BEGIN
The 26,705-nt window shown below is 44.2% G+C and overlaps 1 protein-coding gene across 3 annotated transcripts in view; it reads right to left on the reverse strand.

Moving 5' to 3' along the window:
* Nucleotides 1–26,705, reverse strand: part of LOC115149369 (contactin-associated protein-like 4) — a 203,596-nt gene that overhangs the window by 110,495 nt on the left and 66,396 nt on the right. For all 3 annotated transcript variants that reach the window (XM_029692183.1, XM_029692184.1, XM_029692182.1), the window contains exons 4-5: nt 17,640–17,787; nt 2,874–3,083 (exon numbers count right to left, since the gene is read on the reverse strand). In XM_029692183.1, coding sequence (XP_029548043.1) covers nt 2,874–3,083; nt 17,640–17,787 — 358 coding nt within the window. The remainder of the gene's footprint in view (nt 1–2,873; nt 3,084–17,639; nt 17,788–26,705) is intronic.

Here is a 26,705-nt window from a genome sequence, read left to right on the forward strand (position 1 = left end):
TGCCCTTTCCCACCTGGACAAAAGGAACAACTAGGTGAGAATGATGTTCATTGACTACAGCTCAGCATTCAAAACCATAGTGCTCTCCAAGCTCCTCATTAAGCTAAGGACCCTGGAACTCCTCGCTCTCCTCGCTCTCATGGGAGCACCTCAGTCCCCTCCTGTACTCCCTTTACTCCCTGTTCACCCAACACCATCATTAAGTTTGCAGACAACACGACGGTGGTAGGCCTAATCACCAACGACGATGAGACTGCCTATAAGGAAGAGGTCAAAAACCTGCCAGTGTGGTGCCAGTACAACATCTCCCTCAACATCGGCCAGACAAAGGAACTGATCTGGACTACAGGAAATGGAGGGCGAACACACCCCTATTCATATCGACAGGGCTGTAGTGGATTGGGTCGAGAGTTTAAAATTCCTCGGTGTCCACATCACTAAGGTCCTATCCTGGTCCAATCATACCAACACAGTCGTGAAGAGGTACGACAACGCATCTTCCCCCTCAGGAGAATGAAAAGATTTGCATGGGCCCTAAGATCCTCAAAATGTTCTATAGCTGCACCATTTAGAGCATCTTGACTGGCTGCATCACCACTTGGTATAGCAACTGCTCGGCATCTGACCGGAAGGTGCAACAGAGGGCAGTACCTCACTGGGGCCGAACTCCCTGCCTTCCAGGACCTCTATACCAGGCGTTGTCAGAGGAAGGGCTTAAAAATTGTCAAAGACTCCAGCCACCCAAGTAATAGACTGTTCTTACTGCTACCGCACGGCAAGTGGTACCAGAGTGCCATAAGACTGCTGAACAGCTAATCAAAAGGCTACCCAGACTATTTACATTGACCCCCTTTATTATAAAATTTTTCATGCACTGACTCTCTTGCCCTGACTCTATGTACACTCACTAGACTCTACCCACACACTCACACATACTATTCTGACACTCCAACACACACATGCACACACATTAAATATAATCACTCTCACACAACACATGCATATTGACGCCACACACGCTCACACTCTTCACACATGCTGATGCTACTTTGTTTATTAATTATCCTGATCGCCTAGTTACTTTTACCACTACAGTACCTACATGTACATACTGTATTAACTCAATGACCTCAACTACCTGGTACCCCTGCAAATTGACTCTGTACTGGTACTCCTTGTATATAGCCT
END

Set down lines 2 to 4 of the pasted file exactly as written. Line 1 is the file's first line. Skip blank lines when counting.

Moving 5' to 3' along the window:
* Nucleotides 1–26,705, reverse strand: part of LOC115149369 (contactin-associated protein-like 4) — a 203,596-nt gene that overhangs the window by 110,495 nt on the left and 66,396 nt on the right. For all 3 annotated transcript variants that reach the window (XM_029692183.1, XM_029692184.1, XM_029692182.1), the window contains exons 4-5: nt 17,640–17,787; nt 2,874–3,083 (exon numbers count right to left, since the gene is read on the reverse strand). In XM_029692183.1, coding sequence (XP_029548043.1) covers nt 2,874–3,083; nt 17,640–17,787 — 358 coding nt within the window. The remainder of the gene's footprint in view (nt 1–2,873; nt 3,084–17,639; nt 17,788–26,705) is intronic.

Here is a 26,705-nt window from a genome sequence, read left to right on the forward strand (position 1 = left end):